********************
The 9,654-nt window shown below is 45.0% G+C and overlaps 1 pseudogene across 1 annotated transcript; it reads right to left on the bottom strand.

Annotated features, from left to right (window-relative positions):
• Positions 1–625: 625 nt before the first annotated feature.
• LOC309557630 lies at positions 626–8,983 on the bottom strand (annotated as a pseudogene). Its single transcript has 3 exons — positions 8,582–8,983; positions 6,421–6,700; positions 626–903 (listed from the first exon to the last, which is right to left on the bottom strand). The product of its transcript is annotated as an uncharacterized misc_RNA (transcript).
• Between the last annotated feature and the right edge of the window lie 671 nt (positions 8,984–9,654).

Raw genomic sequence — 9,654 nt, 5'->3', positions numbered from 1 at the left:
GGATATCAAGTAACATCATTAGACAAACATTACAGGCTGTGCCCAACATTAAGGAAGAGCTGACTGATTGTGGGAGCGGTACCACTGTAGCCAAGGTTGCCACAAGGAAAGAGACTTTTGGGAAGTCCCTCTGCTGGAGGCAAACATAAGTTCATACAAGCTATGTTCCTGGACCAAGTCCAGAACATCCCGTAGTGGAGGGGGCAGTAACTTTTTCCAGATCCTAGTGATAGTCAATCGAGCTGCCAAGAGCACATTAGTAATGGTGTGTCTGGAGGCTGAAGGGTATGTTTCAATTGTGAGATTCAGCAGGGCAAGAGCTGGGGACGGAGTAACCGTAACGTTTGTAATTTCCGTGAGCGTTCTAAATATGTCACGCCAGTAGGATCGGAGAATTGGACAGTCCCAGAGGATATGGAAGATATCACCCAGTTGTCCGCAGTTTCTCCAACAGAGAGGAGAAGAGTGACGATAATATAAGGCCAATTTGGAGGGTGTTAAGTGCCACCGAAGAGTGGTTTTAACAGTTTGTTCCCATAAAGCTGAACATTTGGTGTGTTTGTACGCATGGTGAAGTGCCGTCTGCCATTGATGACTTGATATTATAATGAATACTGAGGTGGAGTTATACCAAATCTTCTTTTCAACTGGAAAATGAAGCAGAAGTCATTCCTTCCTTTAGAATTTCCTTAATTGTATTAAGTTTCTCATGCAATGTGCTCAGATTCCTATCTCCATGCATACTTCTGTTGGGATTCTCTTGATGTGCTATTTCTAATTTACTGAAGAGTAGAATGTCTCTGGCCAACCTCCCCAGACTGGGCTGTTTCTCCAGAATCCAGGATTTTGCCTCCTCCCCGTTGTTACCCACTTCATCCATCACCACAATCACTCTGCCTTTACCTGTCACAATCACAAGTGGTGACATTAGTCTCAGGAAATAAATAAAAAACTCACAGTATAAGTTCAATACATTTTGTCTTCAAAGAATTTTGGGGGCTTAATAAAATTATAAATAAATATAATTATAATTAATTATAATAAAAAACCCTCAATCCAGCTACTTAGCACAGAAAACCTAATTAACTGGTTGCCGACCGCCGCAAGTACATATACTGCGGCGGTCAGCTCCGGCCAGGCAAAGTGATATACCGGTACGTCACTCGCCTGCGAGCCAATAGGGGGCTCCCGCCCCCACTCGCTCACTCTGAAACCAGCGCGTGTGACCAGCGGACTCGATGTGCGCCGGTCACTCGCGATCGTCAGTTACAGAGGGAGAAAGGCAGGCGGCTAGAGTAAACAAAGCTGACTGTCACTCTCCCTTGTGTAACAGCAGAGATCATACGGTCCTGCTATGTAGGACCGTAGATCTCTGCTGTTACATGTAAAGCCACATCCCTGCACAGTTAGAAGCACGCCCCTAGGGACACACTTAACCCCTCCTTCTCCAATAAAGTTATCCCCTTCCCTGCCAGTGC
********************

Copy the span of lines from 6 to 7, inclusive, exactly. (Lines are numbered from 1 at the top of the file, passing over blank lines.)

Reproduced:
Raw genomic sequence — 9,654 nt, 5'->3', positions numbered from 1 at the left:
GGATATCAAGTAACATCATTAGACAAACATTACAGGCTGTGCCCAACATTAAGGAAGAGCTGACTGATTGTGGGAGCGGTACCACTGTAGCCAAGGTTGCCACAAGGAAAGAGACTTTTGGGAAGTCCCTCTGCTGGAGGCAAACATAAGTTCATACAAGCTATGTTCCTGGACCAAGTCCAGAACATCCCGTAGTGGAGGGGGCAGTAACTTTTTCCAGATCCTAGTGATAGTCAATCGAGCTGCCAAGAGCACATTAGTAATGGTGTGTCTGGAGGCTGAAGGGTATGTTTCAATTGTGAGATTCAGCAGGGCAAGAGCTGGGGACGGAGTAACCGTAACGTTTGTAATTTCCGTGAGCGTTCTAAATATGTCACGCCAGTAGGATCGGAGAATTGGACAGTCCCAGAGGATATGGAAGATATCACCCAGTTGTCCGCAGTTTCTCCAACAGAGAGGAGAAGAGTGACGATAATATAAGGCCAATTTGGAGGGTGTTAAGTGCCACCGAAGAGTGGTTTTAACAGTTTGTTCCCATAAAGCTGAACATTTGGTGTGTTTGTACGCATGGTGAAGTGCCGTCTGCCATTGATGACTTGATATTATAATGAATACTGAGGTGGAGTTATACCAAATCTTCTTTTCAACTGGAAAATGAAGCAGAAGTCATTCCTTCCTTTAGAATTTCCTTAATTGTATTAAGTTTCTCATGCAATGTGCTCAGATTCCTATCTCCATGCATACTTCTGTTGGGATTCTCTTGATGTGCTATTTCTAATTTACTGAAGAGTAGAATGTCTCTGGCCAACCTCCCCAGACTGGGCTGTTTCTCCAGAATCCAGGATTTTGCCTCCTCCCCGTTGTTACCCACTTCATCCATCACCACAATCACTCTGCCTTTACCTGTCACAATCACAAGTGGTGACATTAGTCTCAGGAAATAAATAAAAAACTCACAGTATAAGTTCAATACATTTTGTCTTCAAAGAATTTTGGGGGCTTAATAAAATTATAAATAAATATAATTATAATTAATTATAATAAAAAACCCTCAATCCAGCTACTTAGCACAGAAAACCTAATTAACTGGTTGCCGACCGCCGCAAGTACATATACTGCGGCGGTCAGCTCCGGCCAGGCAAAGTGATATACCGGTACGTCACTCGCCTGCGAGCCAATAGGGGGCTCCCGCCCCCACTCGCTCACTCTGAAACCAGCGCGTGTGACCAGCGGACTCGATGTGCGCCGGTCACTCGCGATCGTCAGTTACAGAGGGAGAAAGGCAGGCGGCTAGAGTAAACAAAGCTGACTGTCACTCTCCCTTGTGTAACAGCAGAGATCATACGGTCCTGCTATGTAGGACCGTAGATCTCTGCTGTTACATGTAAAGCCACATCCCTGCACAGTTAGAAGCACGCCCCTAGGGACACACTTAACCCCTCCTTCTCCAATAAAGTTATCCCCTTCCCTGCCAGTGC